Greta Van Susteren, host of Voice of America’s Plugged In with Greta Van Susteren, repeatedly faulted the U.S. media for failing to give adequate coverage to the crisis.  “The crude answer is that it’s expensive,” she said. “It’s cheap to put people in a studio and complain about tweets.  It’s very expensive to send reporters out…people care, but these news organizations are not sending people to go look at it.”

“Journalists all over the world are lacking the resources to do meaningful work,” responded Constantine.  “They have only short periods of time to be able to do it… but this is a story that demands more than just breaking news...[My role as a photographer] has been to try to create sustained, long-term documentation of what’s happened to this community over more than a decade.  And it’s been to use that work to then spark people to have a deeper sense of understanding and meaning as to all the different facets of this story.”

“I think it’s in the U.S. government’s best interest to issue a determination of genocide,” said Olivia Enos, a policy analyst in the Asian Studies Center at the Heritage Foundation.  “The administration has a policy of free and open Indo-Pacific strategy in Asia, and that ‘free and open’ bit should mean we’re promoting human rights for all people in Asia, and all people in the world, frankly.”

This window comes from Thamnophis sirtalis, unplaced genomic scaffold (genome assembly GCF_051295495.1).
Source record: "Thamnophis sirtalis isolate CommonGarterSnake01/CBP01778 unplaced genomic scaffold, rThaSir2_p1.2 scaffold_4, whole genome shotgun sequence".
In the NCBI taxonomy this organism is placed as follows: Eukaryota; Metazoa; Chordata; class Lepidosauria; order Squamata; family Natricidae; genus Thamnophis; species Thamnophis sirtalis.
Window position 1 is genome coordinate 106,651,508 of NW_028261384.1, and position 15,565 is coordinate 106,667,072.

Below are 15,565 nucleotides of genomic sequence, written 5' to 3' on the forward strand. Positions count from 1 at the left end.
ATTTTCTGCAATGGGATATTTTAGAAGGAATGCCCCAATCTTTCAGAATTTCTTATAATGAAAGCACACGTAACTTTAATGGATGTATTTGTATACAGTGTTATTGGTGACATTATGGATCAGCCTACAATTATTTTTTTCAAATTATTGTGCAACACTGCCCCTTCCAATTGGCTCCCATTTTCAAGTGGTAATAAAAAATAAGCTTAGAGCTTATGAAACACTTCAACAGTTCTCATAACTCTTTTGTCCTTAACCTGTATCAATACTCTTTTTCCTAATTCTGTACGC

Enos noted that an official recognition of genocide opens policy doors to greater humanitarian assistance across countries, a crucial step forward as the refugee crisis continues in its second year.

“Recognizing genocide is very important, because the Burmese government says [Rohingya Muslims] do not exist,” said Tun Khin, founder and president of Burmese Rohingya Organization UK, an advocacy group for the ethnic Rohingya not recognized as citizens of Burma. The first thing refugees in the camps said they wanted, Khin said, was justice: for the people who killed their siblings, parents and friends to be held accountable for their actions. And the Rohingya want a seat at the table as the international community decides how to move forward. Because, as Khin said, “we’ve been sidelined, in Burma and outside.”

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Walls bearing witness. Image courtesy of U.S. Holocaust Memorial Museum. United States, 2018.

Walls bearing witness. Image courtesy of U.S. Holocaust Memorial Museum. Washington, D.C., 2018.

After some questions from audience members, the panelists and attendees donned their coats to view Constantine’s photographs on the walls of the Holocaust Memorial Museum and listen to traditional Rohingya music. Over sirens and other sounds of downtown D.C. life, a driving melody from an eight-string mandolin accompanied the voice of singer Mohammed Alom, wistful sounds of another place and time. The images on the walls depicted a stateless people, victims of hatred and violence. But the swelling music served as a reminder that these are a people with agency and identity, people who refuse to be extinguished. For in the dark times, as Bertolt Brecht said, there will also be singing.